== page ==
The initiative for TPTEST was taken by the Swedish ICT-commission, working on assignment for the Swedish government. They developed a first version of TPTEST with the ambition to provide a useful and accurate tool for measuring Internet throughput between two points. The work resulted in a Unix client/server program that measured throughput, latency and packet loss between the client machine and a dedicated server machine. The
program source was available for free with no restrictions and anyone could setup a server but the servers were few and usually not publicly
advertised so the program was mostly used by network engineers to test their own networks.
The Foundation for Internet Infrastructure (iis.se) realised there was a demand for a more easily accessible software that mostly anyone could use. Several web-based bandwidth measurement systems existed but none as accurate as TPTEST. After some time, a Windows client program was released - TPTEST 1.0. A master server function was also added at the time, to allow the Windows client program to find a test server automatically without requiring the user to type in its address. TPTEST 1.0 was more user-friendly than its predecessor and that contributed much to its success.
TPTEST 1.0 got very popular and many Swedish Internet Service Providers set up public TPTEST servers that anyone could use to measure their
Internet bandwidth to/from. The Danish National IT and Telecom Agency (tst.dk) also developed a Danish version of TPTEST 1.0, which was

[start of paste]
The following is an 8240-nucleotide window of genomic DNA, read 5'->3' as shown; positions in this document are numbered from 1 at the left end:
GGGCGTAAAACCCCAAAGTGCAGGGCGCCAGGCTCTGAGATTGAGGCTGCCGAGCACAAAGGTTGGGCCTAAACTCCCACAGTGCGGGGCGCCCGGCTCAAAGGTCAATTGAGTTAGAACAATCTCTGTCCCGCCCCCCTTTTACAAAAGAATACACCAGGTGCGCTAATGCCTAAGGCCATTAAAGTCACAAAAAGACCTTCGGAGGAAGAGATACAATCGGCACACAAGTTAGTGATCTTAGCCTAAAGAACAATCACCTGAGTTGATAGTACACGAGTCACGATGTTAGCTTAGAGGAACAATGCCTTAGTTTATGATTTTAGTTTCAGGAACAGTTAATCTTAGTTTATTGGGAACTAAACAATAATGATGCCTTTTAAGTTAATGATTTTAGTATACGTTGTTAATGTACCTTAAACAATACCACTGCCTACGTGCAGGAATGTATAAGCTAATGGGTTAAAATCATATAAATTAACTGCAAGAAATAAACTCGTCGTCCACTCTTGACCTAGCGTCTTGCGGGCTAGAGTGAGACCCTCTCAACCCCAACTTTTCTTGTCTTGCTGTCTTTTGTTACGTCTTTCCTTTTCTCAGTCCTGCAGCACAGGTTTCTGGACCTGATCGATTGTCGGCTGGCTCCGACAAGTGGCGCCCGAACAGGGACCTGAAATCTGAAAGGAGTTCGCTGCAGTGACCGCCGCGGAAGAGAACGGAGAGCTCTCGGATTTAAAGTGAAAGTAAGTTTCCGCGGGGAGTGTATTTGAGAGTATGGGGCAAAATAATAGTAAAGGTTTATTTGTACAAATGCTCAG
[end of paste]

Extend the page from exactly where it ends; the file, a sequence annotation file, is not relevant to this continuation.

released in Denmark.
However, TPTEST 1.0 only measured throughput using the UDP transport protocol and many people wanted a TCP-based test also so eventually,
the Foundation for Internet Infrastructure got together with the Swedish Consumer Agency (konsumentverket.se) and released TPTEST 2.0 which
featured TCP-based aswell as UDP-based testing. It was also a success and to date, TPTEST 2.x has had several hundred thousand downloads and thousands of tests are being made every day by people wanting to check the performance of their Internet connections. Most major ISPs
in Sweden run their own TPTEST 2.x servers today.
Realising that TPTEST might have a great future outside of Sweden too, if it got widespread and accepted enough, the Foundation for Internet
Infrastructure and the Swedish Consumer Agency spoke to the Swedish National Post- and Telecom Agency (pts.se) and got their support too
in the task of releasing TPTEST as an open source software. This summer, work have been done to separate the platform-independent test logic from
the platform-dependent code and create a "test engine" with a well-defined API that others could easily use to create TPTEST-compatible clients
and servers. A TPTEST client for Macintosh has also been released, based on the new test engine.
The TPTEST project is now looking for more people and organisations to support it, in whatever way they can, with the ultimate goal of making
the software a de-facto standard for measuring Internet network performance. Go to http://tptest.sourceforge.net/ for more info, or
visit the project page http://sourceforge.net/projects/tptest
You can also mail Ragnar Lonn (firstname.lastname@example.org), the project coordinator, for more information.